Fourth, the human brain might be expected to have a discernable organization that is intimately involved in things musical. There is the well known "division of labor" between the left "language" hemisphere and the right "music" hemisphere. Another intriguing finding is that the highest level of the human auditory system, called the auditory cortex, is organized not to process raw sound frequencies but rather to process a psychological abstraction that is a foundational musical element -- pitch.

These examples from different fields of science provide evidence that music has deep biological roots, from the organization of the brain. If music is a biological imperative, then its importance in human life is considerably greater than is commonly thought. As research in music expands, we can expect the findings to greatly enlarge our understanding of the roles of music in human development and behavior, and perhaps to provide new insights into our nature.

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Briefly Noted
Copyright © 1994 Norman M. Weinberger
and the Regents of the University of California. All Rights Reserved.

The Musical Foetus? At what age do musical capabilities first appear? Perhaps at birth or even soon after the functional development of the auditory system in utero. Peter G. Hepper, reporting in the Irish Journal of Pscyhology (1991, 12, pp 95-107), studied neonates 2-4 days of age who had been exposed to the theme tune of a popular TV program while their mothers were pregnant. When the same tune was presented after birth, the neonates exhibited changes in heartrate and movements. More remarkably, fetuses of 29-37 weeks gestational age also showed specific behavioral responses to tunes played earlier in pregnancy. In both experiments, behavioral responses were specific to the tune to which they had been exposed. These results would seem to indicate that the learning and remembering of a melody can occur not only before birth but actually before or at the beginning of the third trimester.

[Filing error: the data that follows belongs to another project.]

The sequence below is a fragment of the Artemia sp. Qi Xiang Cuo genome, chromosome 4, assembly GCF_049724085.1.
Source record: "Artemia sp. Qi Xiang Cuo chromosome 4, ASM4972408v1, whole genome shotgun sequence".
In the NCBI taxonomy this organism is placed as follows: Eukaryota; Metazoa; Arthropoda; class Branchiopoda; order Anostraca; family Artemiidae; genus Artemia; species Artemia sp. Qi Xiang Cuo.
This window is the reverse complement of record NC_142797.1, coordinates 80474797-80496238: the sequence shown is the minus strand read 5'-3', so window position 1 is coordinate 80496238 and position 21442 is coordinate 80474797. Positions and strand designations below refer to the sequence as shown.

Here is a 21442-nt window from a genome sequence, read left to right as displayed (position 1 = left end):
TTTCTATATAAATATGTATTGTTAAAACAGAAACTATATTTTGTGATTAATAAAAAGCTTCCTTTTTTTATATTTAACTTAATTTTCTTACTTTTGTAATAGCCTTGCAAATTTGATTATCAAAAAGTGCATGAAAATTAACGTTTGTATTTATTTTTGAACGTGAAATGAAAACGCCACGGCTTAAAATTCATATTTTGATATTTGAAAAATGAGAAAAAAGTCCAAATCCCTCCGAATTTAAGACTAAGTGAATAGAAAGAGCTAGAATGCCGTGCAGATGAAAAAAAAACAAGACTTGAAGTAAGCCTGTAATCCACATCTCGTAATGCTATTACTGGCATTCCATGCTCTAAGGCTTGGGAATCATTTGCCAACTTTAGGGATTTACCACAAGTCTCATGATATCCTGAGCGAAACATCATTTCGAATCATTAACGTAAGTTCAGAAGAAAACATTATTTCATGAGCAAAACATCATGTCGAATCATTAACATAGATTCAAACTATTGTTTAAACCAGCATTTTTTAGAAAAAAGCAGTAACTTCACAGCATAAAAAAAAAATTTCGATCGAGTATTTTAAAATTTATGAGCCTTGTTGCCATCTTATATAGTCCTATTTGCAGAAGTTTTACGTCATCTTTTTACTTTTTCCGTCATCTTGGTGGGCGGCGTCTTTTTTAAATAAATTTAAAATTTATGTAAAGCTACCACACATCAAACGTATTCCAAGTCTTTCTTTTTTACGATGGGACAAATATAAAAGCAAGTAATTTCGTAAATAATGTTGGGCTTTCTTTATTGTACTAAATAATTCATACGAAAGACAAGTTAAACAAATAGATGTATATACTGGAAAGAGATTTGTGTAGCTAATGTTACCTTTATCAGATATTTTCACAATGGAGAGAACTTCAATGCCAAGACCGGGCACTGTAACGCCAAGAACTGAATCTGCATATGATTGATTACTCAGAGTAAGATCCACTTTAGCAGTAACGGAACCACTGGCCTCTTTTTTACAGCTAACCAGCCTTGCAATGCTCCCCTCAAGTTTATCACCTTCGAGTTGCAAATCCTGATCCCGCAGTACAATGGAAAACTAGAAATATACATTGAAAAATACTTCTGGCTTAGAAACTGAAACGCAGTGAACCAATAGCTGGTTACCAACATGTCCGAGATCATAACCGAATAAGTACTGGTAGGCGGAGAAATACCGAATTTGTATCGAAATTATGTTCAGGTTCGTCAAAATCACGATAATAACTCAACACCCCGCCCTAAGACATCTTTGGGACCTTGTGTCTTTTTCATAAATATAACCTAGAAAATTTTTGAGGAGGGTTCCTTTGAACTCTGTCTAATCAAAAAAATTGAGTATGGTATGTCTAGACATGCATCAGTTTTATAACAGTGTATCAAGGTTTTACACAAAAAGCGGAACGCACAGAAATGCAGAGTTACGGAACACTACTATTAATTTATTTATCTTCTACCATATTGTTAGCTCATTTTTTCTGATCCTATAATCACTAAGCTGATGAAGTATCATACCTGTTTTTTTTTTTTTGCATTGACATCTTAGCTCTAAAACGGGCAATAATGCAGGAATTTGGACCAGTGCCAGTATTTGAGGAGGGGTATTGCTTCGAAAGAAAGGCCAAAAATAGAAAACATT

Mozart and Spatial Reasoning Recently, the first report of a causal relationship between music and abstract reasoning was published. It supports the view that listening to music can improve the ability to perform complex tasks of spatial reasoning. Frances Rauscher, Gordon Shaw and Katherine Ky (Nature, 1993, 365, p. 611) gave college students standard tests of spatial reasoning after they had experienced each of three conditions for 10 minutes: listening to Mozart (sonata for two pianos in D major, K488), listening to a relaxation tape or silence. Performance was significantly better after listening to Mozart than for the other two conditions. The authors selected Mozart because they believe that its musical structure facilitates cognitive processing in the brain and predict that music which lacks sufficient complexity or is too repetitive would interfer with abstract reasoning. It will be interesting to see the results of further studies that determine which aspects of the enhancing treatment are critical and also if non-musical stimulation can be effective.

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Recent Publications of Special Interest

Children and Education

Kratus, J. A developmental study of children's interpretation of emotion in music. Psychology of Music, 1993, v21 (n1):3-19.